Spare the Rod, Spoil the Child, Traumatise

Abusing children is not okay.

The government requires us to take tests to gain qualification for whatever profession we choose, but does the government care if people are fit for marriage, and raising children? As far as I have witnessed, there aren’t any restrictions on the people can marry and under what terms – unless they’re gay, in which case, cue the stones and lynch mobs – and no one cares how many children are being raised under one roof, much less the treatment they face at the hands of none other than their gene donors, who brought them into the world and are responsible for their wellbeing.

If we think of the traditional upbringing of children in Pakistan, or even most of Asia, almost every child has suffered from corporeal punishment. The old adage, “Spare the rod, spoil the child,” is the tested and tried motto of all well-meaning parents, who prefer to remain ignorant of the trauma they inflict on their child by abusing them.

From one perspective, we can’t blame them: their parents raised them the same way, and their parents were raised similarly and so on. One could argue that they don’t know better, or they unconsciously reflect the behavior they themselves witnessed as children. On the other hand, we can’t help but blame them: they can’t forget how their parents treated them, complete with memories of punishments and restrictions, shouldn’t they know better? Yes, they need to treat their offspring unlike how they were raised.

The first place to start would be to keep their voice, and tone in check. No one and I mean absolutely no one has the right to scream at children. It messes them up more than anyone can imagine. Please, do not yell at your children, or any children, for that matter. Screaming at them because of some wrong they’ve committed isn’t justifiable, but raising your voice and justifying it by playing the parent card, which is thinking that because you gave birth to that child, you are entitled to abusing them, is despicable. Thank you, for providing the child with food, clothes, shelter, and an education, but that still does not give you the right to raise your voice at them.

The, “My house, my rules,” claim has gotten old, and we need to leave it behind in the past century.

But if you’ve already yelled at your kids, here’s what you can do.

Apologize.

Say you’re sorry and explain how you misplaced your anger. Tell them that people should not yell at each other, because it’s not normal, ethical, or simply, not nice. Make sure you mention that it was absolutely not their fault for being yelled at; it is not uncommon for children to blame themselves for what their parents put them through. They often externalize those feelings, which later develop into anxiety disorders, self-esteem issues, and inferiority complexes. Such children may even aspire to be perfectionists and are likely to project their anger toward their parents onto others. Don’t do that to them. Keep yourself in control, and if you lose it, apologize. You’d be surprised at what a sincere apology can fix.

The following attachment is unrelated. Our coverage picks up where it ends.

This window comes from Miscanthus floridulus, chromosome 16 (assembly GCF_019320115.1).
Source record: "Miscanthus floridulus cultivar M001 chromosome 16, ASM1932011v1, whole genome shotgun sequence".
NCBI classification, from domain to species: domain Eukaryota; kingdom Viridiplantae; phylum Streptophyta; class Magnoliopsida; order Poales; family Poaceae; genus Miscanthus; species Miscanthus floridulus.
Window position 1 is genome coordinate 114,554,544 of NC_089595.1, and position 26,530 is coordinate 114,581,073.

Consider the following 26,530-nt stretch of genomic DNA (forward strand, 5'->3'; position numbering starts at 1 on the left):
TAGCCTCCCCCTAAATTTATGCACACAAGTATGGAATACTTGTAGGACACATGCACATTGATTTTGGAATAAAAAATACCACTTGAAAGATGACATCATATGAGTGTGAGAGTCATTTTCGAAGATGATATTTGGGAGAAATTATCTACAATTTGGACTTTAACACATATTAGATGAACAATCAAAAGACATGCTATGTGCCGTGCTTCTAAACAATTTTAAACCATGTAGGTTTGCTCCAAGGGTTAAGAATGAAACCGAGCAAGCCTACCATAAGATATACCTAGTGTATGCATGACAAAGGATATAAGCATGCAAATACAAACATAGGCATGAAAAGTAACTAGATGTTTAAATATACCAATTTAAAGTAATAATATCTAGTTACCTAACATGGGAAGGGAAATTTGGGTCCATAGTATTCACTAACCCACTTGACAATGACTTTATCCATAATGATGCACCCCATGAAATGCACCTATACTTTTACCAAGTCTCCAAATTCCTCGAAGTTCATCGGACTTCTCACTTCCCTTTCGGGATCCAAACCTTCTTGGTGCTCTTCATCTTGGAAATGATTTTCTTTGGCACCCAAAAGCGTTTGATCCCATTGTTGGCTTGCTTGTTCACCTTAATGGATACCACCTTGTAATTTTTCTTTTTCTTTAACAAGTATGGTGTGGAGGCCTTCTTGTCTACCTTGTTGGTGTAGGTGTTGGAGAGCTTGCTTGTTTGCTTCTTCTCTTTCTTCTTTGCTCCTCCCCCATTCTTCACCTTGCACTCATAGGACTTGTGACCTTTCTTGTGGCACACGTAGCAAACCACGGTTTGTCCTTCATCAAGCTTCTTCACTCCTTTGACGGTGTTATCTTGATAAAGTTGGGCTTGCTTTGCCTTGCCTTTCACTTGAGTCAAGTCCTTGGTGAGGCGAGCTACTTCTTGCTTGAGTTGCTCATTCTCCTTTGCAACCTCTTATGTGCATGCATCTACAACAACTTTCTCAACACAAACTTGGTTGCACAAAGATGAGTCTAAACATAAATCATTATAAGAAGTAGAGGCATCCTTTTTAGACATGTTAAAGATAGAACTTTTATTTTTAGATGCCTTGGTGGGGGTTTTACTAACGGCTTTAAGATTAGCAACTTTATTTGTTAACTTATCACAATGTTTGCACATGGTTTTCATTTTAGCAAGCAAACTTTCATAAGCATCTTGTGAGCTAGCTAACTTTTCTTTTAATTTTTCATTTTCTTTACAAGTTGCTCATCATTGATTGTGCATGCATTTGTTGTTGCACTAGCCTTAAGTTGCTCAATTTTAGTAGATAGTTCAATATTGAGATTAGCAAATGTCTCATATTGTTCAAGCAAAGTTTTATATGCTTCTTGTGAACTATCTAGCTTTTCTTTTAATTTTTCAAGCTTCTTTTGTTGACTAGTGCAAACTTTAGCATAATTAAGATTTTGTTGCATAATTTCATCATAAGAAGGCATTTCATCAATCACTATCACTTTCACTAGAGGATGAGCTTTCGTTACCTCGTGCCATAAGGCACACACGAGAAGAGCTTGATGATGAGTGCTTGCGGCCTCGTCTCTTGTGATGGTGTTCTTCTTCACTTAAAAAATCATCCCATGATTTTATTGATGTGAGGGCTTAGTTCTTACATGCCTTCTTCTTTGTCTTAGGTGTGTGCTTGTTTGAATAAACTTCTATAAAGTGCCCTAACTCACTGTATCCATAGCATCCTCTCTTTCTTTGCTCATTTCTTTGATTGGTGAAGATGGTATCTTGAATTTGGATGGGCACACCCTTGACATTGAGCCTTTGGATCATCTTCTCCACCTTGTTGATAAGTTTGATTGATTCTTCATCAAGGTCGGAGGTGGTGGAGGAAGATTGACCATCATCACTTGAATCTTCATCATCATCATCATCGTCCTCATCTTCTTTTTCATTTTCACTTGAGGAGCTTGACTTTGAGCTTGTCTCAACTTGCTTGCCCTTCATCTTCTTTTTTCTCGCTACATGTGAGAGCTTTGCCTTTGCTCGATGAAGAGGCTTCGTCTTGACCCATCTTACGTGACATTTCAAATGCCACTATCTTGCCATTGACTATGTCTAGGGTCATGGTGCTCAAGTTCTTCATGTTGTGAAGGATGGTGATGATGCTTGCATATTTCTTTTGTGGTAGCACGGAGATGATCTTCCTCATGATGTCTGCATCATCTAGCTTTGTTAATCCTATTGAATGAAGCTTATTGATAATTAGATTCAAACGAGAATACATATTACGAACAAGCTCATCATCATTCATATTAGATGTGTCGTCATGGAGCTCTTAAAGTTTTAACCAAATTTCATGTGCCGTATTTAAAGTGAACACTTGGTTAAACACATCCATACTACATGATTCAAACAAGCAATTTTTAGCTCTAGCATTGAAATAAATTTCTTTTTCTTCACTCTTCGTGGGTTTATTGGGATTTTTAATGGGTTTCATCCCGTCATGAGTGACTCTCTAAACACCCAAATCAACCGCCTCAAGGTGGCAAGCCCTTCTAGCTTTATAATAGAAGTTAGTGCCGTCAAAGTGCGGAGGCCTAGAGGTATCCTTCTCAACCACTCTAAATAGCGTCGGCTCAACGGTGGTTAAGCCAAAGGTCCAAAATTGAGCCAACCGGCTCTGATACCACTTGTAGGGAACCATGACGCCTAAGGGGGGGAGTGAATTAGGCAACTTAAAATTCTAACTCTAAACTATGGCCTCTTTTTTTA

Next up is the issue of punishment. Here’s a chart that can take care of the doubts you have when it comes to physically punishing them.

In psychological terms; using violence as a means of getting rid of undesirable behavior is modeling for violent behavior.

In simple terms; if you hit a child as punishment, you’re condoning physical violence as an acceptable method for them to use whichever way they please.

Children never forget being hit. Once you’ve raised your hand, they won’t let go of it, they won’t forgive or forget. You cannot undo your actions, so think carefully, before letting your emotions get the best of you. All parents do by hitting their children is increasing chances of disruptive, hostile, and anti-social behavior, with a decrease in academic progress. Besides, children will simply find clever methods of avoiding being found out, rather than not repeating the behavior. In addition to this, relations between parents and children will become problematic, and undesirable.

An easier method of allowing children to reason for themselves, rather than stunting their ability to reason, would be positive punishment. This kind of punishment involves rewarding children for being good, and not rewarding them for being bad, in place of just punishing them for being good.

It is up to the parents to raise a mentally stable person, who places reason before action on the behavior scale. Don’t raise a suicidal, depressed, juvenile delinquent who will harm themselves and others.

 

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